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Philanthropy fuels a student's excellence — and his empathy

A scholarship and internship grants helped new Krieger School alumnus Suleiman Abiola hone in on a career path — and help a struggling Baltimore community in the process
Posted February 8, 2017
Suleiman Abiola, A&S '16 Suleiman Abiola, A&S '16

Shadowing doctors on the Johns Hopkins Hospital's neonatal intensive care unit. Learning about the interconnected systems that underpin global health care delivery. Through those educational experiences, Krieger School alumnus Suleiman Abiola, a pre-med and public health major, built a deep knowledge base in preparation for his chosen profession: medical missionary work. Yet it was a summer internship with a local community organizer that Abiola considers one of the most pivotal points in his Hopkins career.

"Hopkins gave me a great academic foundation, but working in the community showed me what I can actually do with that knowledge; how to practically approach a community when you're trying to partner with it," says Abiola, who graduated in May.

Abiola spent the summer of 2013 working with Strong City Baltimore, a nonprofit organization focused on improving housing, schools, economic development, and civic engagement in the city's most challenged neighborhoods. He secured the opportunity through the Community Impact Internships Program, which was established in 2011 by a generous gift from Jeff Aronson, A&S '80, Parent '13 and '15, and chair of the university's Board of Trustees, and his wife, Shari. In fact, Abiola's ability to attend Hopkins was made possible by philanthropy; he received the Howard and Ina Drew Scholarship, endowed by two Krieger School alumni. He's keenly aware — and grateful for — the doors such generosity has opened.

"Hopkins students are such high achievers because we're in an atmosphere that fuels excellence. Philanthropy plays a big role in that by providing so many resources, as well as streamlining access to them," says Abiola, who also benefited from a Second Decade Society Summer Internship Grant funded by a council of Krieger School alumni.

With Strong City Baltimore, Abiola worked primarily with the Harwood neighborhood, located just south of Homewood campus and adjacent to the declining Greenmount Avenue corridor. His work included knocking on doors and speaking with citizens, engaging volunteer groups and businesses with Harwood community anchors like the Barclay School and the 29th Street Community Center, and designing a postcard that listed these and other local resources so residents could easily find them.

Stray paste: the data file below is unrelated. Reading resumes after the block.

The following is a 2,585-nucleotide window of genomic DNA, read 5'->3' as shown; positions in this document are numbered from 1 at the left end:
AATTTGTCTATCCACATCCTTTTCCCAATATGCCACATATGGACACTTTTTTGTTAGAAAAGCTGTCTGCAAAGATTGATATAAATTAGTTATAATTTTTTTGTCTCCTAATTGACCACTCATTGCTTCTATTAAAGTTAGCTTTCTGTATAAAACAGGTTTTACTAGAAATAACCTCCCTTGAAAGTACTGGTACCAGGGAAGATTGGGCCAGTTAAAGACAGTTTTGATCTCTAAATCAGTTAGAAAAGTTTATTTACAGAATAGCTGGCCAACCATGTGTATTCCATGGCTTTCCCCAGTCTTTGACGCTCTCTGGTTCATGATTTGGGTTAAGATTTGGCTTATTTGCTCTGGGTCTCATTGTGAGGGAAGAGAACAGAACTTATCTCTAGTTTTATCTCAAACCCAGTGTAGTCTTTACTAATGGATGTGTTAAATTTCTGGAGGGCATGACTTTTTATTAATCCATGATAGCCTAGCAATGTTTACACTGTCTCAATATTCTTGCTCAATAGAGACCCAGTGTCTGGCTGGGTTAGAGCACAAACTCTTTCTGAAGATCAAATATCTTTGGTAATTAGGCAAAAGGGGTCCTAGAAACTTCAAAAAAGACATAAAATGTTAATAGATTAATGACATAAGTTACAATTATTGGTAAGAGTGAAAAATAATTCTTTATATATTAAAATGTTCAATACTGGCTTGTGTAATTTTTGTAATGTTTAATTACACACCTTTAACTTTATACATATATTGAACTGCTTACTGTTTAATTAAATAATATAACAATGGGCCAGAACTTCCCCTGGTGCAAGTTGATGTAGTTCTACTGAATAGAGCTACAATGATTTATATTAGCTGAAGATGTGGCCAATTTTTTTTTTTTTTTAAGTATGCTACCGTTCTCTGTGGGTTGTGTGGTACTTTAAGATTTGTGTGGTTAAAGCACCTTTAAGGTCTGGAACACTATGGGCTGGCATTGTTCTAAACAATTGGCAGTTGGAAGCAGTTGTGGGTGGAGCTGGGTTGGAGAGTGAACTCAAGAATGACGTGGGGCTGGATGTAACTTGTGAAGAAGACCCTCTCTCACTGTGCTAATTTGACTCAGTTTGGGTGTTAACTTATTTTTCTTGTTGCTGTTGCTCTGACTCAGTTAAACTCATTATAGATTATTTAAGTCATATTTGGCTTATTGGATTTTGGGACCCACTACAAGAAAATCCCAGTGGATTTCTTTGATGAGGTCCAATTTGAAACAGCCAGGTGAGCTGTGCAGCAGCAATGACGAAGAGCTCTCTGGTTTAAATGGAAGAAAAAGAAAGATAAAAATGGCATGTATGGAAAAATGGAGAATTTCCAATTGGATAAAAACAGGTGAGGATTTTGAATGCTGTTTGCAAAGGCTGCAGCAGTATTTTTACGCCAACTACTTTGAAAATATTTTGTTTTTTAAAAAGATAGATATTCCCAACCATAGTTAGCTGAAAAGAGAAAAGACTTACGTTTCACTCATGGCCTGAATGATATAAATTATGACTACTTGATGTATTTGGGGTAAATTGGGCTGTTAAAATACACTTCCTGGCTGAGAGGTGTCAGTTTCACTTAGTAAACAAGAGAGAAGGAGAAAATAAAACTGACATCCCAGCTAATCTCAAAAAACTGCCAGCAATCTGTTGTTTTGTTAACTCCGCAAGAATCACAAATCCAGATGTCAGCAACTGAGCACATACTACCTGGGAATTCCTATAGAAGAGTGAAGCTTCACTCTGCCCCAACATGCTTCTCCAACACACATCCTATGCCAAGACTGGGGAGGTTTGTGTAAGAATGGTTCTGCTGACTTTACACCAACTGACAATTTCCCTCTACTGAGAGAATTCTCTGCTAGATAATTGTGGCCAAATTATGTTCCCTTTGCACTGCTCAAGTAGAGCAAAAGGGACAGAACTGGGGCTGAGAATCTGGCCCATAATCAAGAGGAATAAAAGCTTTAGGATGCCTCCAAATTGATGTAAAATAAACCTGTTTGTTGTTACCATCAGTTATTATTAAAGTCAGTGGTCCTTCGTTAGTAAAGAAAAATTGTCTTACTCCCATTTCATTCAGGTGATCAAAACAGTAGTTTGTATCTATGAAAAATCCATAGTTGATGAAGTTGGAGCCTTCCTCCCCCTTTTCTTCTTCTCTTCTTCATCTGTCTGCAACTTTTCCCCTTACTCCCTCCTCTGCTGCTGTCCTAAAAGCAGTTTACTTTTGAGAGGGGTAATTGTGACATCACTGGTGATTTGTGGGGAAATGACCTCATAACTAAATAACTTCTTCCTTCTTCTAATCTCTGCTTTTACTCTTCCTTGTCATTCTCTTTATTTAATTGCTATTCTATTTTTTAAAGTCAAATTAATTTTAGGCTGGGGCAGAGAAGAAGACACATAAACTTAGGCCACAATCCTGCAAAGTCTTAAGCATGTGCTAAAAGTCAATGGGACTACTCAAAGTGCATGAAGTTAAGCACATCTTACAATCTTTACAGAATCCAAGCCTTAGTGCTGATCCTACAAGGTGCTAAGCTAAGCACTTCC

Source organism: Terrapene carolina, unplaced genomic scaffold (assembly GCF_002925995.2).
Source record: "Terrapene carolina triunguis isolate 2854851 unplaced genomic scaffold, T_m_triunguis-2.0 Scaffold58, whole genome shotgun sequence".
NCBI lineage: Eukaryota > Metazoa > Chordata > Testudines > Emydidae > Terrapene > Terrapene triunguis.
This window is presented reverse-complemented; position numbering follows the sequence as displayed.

"People trusted him. He'd listen, he'd respond, and he'd always follow up on what he said he would do," says Karen DeCamp, Strong City Baltimore's director of neighborhood programs. That rapport with Harwood's residents — critical to the community-building work that Strong City Baltimore leads — made it a no-brainer for DeCamp and her colleagues to retain him as a work-study employee for two years after his internship ended.

"People love Suleiman in this community whether they're white or black, rich or poor," she says.

Abiola contributed to the development of a new Greenmount Avenue Improvement Plan, organizing several community charrettes and two large town-hall meetings to ensure that Harwood citizens' voices were included in the discussion. The final plan — a collaboration with the Baltimore City government — includes measures for decreasing vacant and blighted properties, attracting new businesses that can benefit both the existing community and attract outside customers, and improving traffic and pedestrian safety along the corridor. 

DeCamp, who has worked with interns from several local colleges and AmeriCorps VISTA volunteers from around the country, considers Abiola among the best she's met. Abiola, who hopes to work one more year in community building before attending medical school, is a great example of how providing access to an institution like Hopkins can benefit not only Baltimore's citizens but also many others well beyond.

"When you expose students to the idea that struggling communities are full of dynamic and wonderful people — not just data and statistics — and pair that knowledge with a world-class education from Hopkins, you're going to produce adults who are intellectually great and have a deep understanding of how to use that knowledge to help people throughout the world," DeCamp says.

Learn how you can help make a Hopkins education accessible for more students.